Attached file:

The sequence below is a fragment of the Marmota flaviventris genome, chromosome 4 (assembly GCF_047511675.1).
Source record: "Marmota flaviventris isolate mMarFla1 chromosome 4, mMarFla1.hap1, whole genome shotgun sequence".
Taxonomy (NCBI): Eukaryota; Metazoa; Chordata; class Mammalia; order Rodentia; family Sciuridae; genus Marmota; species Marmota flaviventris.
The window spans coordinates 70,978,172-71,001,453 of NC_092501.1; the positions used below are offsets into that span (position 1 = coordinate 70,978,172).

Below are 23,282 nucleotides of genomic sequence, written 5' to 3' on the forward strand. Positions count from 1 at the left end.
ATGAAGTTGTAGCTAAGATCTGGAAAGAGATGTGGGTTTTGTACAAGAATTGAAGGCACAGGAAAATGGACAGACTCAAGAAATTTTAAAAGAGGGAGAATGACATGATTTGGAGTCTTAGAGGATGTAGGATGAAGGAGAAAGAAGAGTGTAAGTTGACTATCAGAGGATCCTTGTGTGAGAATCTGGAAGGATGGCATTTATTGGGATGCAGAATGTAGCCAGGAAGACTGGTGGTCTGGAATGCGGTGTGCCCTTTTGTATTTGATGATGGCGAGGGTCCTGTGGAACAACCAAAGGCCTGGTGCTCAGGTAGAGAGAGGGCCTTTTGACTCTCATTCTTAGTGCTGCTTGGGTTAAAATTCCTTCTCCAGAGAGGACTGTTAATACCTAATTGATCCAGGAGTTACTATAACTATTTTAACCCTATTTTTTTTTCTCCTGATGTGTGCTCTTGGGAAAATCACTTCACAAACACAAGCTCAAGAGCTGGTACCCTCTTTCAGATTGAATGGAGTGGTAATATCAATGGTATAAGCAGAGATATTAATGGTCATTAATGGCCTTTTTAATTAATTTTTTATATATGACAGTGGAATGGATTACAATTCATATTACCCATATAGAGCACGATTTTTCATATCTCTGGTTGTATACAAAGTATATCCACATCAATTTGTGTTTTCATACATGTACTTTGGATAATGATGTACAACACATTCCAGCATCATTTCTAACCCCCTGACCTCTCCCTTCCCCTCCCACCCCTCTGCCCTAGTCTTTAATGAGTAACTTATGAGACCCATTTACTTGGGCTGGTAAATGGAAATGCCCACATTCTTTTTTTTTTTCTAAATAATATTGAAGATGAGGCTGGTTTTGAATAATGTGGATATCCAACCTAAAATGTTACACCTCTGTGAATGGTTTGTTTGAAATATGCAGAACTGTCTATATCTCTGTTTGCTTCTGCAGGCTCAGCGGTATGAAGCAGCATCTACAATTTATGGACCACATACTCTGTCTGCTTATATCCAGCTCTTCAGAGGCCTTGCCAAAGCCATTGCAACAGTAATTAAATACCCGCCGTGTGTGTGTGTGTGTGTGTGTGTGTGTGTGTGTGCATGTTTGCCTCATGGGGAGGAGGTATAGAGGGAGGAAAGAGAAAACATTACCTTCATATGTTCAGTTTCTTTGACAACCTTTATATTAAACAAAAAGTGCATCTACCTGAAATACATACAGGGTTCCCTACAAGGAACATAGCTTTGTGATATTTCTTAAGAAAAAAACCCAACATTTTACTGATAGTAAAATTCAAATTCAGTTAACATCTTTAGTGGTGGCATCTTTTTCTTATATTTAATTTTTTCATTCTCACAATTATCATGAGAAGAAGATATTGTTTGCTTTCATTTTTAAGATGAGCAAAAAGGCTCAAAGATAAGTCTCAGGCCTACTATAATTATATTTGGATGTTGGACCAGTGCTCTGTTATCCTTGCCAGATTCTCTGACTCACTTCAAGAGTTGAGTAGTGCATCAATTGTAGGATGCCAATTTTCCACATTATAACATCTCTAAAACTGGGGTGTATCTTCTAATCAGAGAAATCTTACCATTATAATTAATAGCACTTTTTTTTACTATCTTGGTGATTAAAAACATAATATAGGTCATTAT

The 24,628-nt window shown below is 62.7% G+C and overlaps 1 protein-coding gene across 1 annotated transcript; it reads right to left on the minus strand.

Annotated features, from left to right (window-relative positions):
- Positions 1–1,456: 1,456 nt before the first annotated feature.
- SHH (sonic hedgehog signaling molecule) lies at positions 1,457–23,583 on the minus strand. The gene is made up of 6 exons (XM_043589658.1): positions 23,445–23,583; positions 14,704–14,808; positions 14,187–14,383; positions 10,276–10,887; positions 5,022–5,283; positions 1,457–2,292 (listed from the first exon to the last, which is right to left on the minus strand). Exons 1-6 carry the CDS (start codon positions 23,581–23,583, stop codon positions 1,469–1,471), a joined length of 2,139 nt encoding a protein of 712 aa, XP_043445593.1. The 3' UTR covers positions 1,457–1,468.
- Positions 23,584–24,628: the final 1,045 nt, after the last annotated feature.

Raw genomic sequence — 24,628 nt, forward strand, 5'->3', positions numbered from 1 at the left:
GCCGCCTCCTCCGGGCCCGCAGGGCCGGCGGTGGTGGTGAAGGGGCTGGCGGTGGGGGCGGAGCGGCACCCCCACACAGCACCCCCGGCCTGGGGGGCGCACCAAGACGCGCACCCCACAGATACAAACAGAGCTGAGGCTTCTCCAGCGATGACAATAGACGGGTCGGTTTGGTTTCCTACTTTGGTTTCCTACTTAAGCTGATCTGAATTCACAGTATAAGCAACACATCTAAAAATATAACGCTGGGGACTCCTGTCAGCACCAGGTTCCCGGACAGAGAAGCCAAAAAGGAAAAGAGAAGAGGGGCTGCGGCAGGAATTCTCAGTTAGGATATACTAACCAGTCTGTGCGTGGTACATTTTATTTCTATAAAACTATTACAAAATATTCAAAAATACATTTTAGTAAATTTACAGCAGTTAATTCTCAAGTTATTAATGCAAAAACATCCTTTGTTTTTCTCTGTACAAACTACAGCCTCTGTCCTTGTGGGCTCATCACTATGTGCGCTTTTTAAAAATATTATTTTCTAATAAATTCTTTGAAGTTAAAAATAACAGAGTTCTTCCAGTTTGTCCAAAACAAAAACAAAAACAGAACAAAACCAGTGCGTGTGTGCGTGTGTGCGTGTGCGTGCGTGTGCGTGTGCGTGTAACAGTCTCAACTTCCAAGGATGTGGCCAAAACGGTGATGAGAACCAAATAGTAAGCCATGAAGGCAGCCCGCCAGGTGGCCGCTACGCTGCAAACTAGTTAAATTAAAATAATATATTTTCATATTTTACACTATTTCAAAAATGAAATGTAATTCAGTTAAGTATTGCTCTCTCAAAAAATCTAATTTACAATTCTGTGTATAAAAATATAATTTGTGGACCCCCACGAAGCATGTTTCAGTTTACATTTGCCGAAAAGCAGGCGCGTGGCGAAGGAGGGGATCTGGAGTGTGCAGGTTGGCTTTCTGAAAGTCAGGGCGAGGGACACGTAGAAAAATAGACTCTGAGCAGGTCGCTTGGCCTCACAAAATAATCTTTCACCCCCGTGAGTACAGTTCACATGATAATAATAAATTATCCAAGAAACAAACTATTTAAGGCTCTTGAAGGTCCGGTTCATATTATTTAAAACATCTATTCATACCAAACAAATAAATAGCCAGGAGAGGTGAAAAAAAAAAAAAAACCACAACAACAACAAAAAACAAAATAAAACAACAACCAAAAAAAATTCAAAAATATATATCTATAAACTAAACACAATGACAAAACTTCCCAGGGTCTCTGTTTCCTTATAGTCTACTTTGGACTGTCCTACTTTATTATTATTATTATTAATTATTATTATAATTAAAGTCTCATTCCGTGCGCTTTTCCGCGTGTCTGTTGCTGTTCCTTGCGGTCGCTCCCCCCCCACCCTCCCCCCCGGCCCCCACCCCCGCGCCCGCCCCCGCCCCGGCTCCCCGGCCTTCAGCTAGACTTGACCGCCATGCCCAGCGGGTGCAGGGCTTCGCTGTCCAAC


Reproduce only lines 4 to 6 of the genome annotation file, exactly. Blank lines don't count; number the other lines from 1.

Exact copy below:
The window spans coordinates 70,978,172-71,001,453 of NC_092501.1; the positions used below are offsets into that span (position 1 = coordinate 70,978,172).

Below are 23,282 nucleotides of genomic sequence, written 5' to 3' on the forward strand. Positions count from 1 at the left end.
ATGAAGTTGTAGCTAAGATCTGGAAAGAGATGTGGGTTTTGTACAAGAATTGAAGGCACAGGAAAATGGACAGACTCAAGAAATTTTAAAAGAGGGAGAATGACATGATTTGGAGTCTTAGAGGATGTAGGATGAAGGAGAAAGAAGAGTGTAAGTTGACTATCAGAGGATCCTTGTGTGAGAATCTGGAAGGATGGCATTTATTGGGATGCAGAATGTAGCCAGGAAGACTGGTGGTCTGGAATGCGGTGTGCCCTTTTGTATTTGATGATGGCGAGGGTCCTGTGGAACAACCAAAGGCCTGGTGCTCAGGTAGAGAGAGGGCCTTTTGACTCTCATTCTTAGTGCTGCTTGGGTTAAAATTCCTTCTCCAGAGAGGACTGTTAATACCTAATTGATCCAGGAGTTACTATAACTATTTTAACCCTATTTTTTTTTCTCCTGATGTGTGCTCTTGGGAAAATCACTTCACAAACACAAGCTCAAGAGCTGGTACCCTCTTTCAGATTGAATGGAGTGGTAATATCAATGGTATAAGCAGAGATATTAATGGTCATTAATGGCCTTTTTAATTAATTTTTTATATATGACAGTGGAATGGATTACAATTCATATTACCCATATAGAGCACGATTTTTCATATCTCTGGTTGTATACAAAGTATATCCACATCAATTTGTGTTTTCATACATGTACTTTGGATAATGATGTACAACACATTCCAGCATCATTTCTAACCCCCTGACCTCTCCCTTCCCCTCCCACCCCTCTGCCCTAGTCTTTAATGAGTAACTTATGAGACCCATTTACTTGGGCTGGTAAATGGAAATGCCCACATTCTTTTTTTTTTTCTAAATAATATTGAAGATGAGGCTGGTTTTGAATAATGTGGATATCCAACCTAAAATGTTACACCTCTGTGAATGGTTTGTTTGAAATATGCAGAACTGTCTATATCTCTGTTTGCTTCTGCAGGCTCAGCGGTATGAAGCAGCATCTACAATTTATGGACCACATACTCTGTCTGCTTATATCCAGCTCTTCAGAGGCCTTGCCAAAGCCATTGCAACAGTAATTAAATACCCGCCGTGTGTGTGTGTGTGTGTGTGTGTGTGTGTGTGTGCATGTTTGCCTCATGGGGAGGAGGTATAGAGGGAGGAAAGAGAAAACATTACCTTCATATGTTCAGTTTCTTTGACAACCTTTATATTAAACAAAAAGTGCATCTACCTGAAATACATACAGGGTTCCCTACAAGGAACATAGCTTTGTGATATTTCTTAAGAAAAAAACCCAACATTTTACTGATAGTAAAATTCAAATTCAGTTAACATCTTTAGTGGTGGCATCTTTTTCTTATATTTAATTTTTTCATTCTCACAATTATCATGAGAAGAAGATATTGTTTGCTTTCATTTTTAAGATGAGCAAAAAGGCTCAAAGATAAGTCTCAGGCCTACTATAATTATATTTGGATGTTGGACCAGTGCTCTGTTATCCTTGCCAGATTCTCTGACTCACTTCAAGAGTTGAGTAGTGCATCAATTGTAGGATGCCAATTTTCCACATTATAACATCTCTAAAACTGGGGTGTATCTTCTAATCAGAGAAATCTTACCATTATAATTAATAGCACTTTTTTTTACTATCTTGGTGATTAAAAACATAATATAGGTCATTAT